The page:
Wednesday, February 1, 2017

Refugees Welcome in Madrid

While walking to Malasaña yesterday after coming from Paseo de Castllana, I noticed this fantastic "Refugees Welcome" sign on the CentroCentro building in Plaza de Cibeles.

I wasn't sure how long it had been there, but it was a very welcome, hopeful sight after the first week of Trump's presidency.

I shared the above photo on Twitter, and Matthew Laffer quickly responded, showing me it had at least been there since this past summer:

Museo Arte Público en Madrid

Yesterday I walked to the Museo Arte Público en Madrid from Pueblo Nuevo—yet another Madrid "site" I had yet to see!

There was much nostalgia on the way there, as I walked past an old English student's apartment (Pablo) and then near my very first apartment from 2009, just behind the Plaza de Toros. From there, I continued to pass many other spots I'd almost forgotten about.

The tiny plaza with water spurting out of the ground, where I withdrew my rent from Santander when the ATM closest to my apartment was out of order. The first doctor's office I ever went to here, when I had a bad cold and lost my voice for several days. The apartment where I had the quickest haircut of my life in 2012, no thanks to multiple gushing recommendations on the auxiliares FB page, and then disappointingly handed over 20 euros.

And then I ended up at the free outdoor public art museum—a new place now added to my Madrid repetoir.

If you're coming from c/ Juan Bravo, as you get closer to Paseo de la Castellana you'll want to look for these stairs and go down, underneath the overpass. That's where the sculptures and statues are.

The "museum" has 17 abstract sculptures made by Spanish artists, and its official inauguration was in 1979 (though it's been open to the public since 1972).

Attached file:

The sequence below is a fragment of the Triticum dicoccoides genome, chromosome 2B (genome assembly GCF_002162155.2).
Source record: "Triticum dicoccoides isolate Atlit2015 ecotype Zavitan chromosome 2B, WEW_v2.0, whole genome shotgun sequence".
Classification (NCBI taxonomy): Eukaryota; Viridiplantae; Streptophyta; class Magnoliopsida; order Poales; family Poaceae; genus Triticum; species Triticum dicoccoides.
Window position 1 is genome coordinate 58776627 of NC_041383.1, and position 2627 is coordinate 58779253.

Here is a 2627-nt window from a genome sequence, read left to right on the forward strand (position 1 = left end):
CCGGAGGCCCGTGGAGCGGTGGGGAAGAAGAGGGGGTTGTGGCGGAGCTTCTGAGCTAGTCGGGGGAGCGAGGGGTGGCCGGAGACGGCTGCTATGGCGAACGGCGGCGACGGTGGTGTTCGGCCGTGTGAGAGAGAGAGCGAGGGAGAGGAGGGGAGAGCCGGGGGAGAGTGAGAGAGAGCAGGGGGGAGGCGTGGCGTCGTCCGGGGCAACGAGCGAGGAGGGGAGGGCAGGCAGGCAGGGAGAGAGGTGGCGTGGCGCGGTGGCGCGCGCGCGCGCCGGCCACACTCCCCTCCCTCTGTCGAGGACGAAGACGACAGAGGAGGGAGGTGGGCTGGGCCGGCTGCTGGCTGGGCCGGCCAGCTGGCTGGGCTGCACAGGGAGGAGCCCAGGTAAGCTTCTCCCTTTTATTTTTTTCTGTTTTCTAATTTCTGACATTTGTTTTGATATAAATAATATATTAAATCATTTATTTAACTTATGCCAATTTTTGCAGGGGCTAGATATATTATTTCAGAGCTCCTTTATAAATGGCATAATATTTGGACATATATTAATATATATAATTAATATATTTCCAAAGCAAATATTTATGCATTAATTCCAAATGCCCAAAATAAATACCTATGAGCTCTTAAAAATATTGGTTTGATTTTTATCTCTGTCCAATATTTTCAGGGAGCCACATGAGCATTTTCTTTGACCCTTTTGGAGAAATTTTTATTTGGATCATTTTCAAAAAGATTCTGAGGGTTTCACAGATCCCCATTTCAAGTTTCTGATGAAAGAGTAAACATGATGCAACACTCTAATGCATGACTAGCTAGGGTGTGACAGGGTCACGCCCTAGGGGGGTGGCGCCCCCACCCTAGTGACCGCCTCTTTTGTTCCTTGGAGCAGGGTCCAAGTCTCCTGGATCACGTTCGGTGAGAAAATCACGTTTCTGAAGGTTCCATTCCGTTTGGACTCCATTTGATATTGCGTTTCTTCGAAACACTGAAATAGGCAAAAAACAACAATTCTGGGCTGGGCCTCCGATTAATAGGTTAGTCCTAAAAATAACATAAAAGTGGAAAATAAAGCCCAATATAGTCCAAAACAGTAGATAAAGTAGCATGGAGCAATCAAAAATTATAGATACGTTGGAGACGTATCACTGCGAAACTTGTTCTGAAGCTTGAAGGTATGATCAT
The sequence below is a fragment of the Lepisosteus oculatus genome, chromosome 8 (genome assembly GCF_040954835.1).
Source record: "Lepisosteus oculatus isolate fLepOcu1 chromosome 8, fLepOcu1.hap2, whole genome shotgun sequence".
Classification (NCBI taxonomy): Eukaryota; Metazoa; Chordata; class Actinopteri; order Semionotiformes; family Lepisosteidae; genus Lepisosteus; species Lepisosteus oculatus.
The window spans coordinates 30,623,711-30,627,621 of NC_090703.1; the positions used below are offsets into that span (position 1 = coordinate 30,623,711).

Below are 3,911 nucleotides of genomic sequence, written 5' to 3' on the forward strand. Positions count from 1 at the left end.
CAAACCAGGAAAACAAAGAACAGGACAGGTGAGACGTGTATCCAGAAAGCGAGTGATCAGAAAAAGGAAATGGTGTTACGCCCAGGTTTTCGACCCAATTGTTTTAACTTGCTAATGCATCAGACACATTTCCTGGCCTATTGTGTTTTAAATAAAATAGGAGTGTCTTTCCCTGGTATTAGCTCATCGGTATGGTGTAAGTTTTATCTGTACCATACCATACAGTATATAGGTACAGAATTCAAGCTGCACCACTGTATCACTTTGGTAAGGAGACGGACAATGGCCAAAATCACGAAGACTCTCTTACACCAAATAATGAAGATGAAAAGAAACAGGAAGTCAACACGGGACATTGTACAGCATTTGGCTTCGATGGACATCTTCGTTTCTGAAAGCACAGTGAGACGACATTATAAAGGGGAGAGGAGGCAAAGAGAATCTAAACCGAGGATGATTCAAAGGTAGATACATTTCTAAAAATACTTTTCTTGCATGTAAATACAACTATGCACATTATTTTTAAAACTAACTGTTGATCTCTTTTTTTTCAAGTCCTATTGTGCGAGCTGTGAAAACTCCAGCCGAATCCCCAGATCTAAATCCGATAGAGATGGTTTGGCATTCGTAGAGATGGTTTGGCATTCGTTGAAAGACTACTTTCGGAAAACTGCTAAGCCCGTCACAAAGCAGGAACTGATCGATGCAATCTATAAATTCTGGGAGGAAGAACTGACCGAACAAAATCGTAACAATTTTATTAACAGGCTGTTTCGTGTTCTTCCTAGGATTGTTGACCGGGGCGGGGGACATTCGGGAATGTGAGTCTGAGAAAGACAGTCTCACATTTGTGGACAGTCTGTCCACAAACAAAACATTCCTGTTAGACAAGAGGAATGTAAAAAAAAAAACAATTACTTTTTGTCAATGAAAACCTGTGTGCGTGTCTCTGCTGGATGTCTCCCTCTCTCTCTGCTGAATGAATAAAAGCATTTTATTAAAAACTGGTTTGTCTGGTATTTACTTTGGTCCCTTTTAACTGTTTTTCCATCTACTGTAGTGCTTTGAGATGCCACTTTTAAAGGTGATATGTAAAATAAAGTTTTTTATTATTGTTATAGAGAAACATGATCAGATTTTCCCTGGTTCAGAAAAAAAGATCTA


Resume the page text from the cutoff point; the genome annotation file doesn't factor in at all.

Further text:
I sat and ate my lunch at a nearby bench where the sun was hitting—a nice afternoon in the mid-upper '50s for this Wisconsin gal. (Everyone walking around these days is bundled up in thick winter coats and scarves.)

Just around the corner, only two buildings away, is the ABC mall—which is worth a look if you're already at the Museo Arte Público.

I sat outside and sketched it in pencil (today I'll add color), and then I used the mall's bathrooms inside before heading down Castellana.

I passed a Hard Rock Café on my left, which I'm sure was the same Hard Rock Café where Asad, Becca, Sam, and I had eaten seven years earlier for Becca or Sam's goodbye dinner.

After passing the Plaza de Colón, I stopped into the Biblioteca National de España (National Library of Spain), another building I don't think I'd ever entered.

On the bottom floor (not up the stairs pictured above—enter on either side of the main staircase, ground level) there are exhibitions and a museum, all free to enter. So I really quickly walked through those to make it back out into the daylight for some more wander walking.


What: Museo Arte Público en Madrid
Where: Paseo de la Castellana, 40, 28046 Madrid
Hours: Any time, but you'll see better in the daylight ;)
Cost: Free!

Friday, January 27, 2017

Museo ABC Madrid

Following my theme from October's visit of "new sites," today I checked out the free Museo ABC de Debujo e Illustratión (ABC Museum of Drawing and Illustration). ABC is a daily Spanish newspaper, first published in Madrid on January 1, 1903.

As you're walking up c/ Amaniel, go past the tiny triangle plaza and you'll see a big, vertical "MUSEO ABC" sign just outside the entrance on the left:

There were two security guards sitting at a desk inside near the entrance, but you don't have to get tickets or anything—you're free to walk in and start exploring! (If you have a backpack, though, they'll ask you to leave it with them.)

I loved lots of the creative pieces on that first wall (above), many by the currently featured artist Javier Sáez Castán.

I can't remember if the below was by him or someone else, but this was an interactive installation where you could pick a head, middle, and rear to create your own creature.

Here's a closer look at the one I made:

Downstairs there's currently an exposition on Serny, a painter from Cádiz who began his artistic life illustrating for magazines and newspapers.

All of the signs and explanations were in Spanish, so just be aware that this is the case if you don't speak the language.

Now that I've been sketching and painting with watercolors for a few months, while looking at these pictures I'd look for the shading and light. How did Serny create the depth here, which details did he paint in this work, and so forth.

In this next one I liked how there was just a hint of glowing blue in various places—her dress, the book, and around the lamp:


What: Museo ABC
Where: c/ Armaniel 29, 28015 Madrid
Hours: Tuesday to Saturday 11 a.m. - 8 p.m.; Sunday 10 a.m. - 2 p.m.; Monday closed
Cost: Free!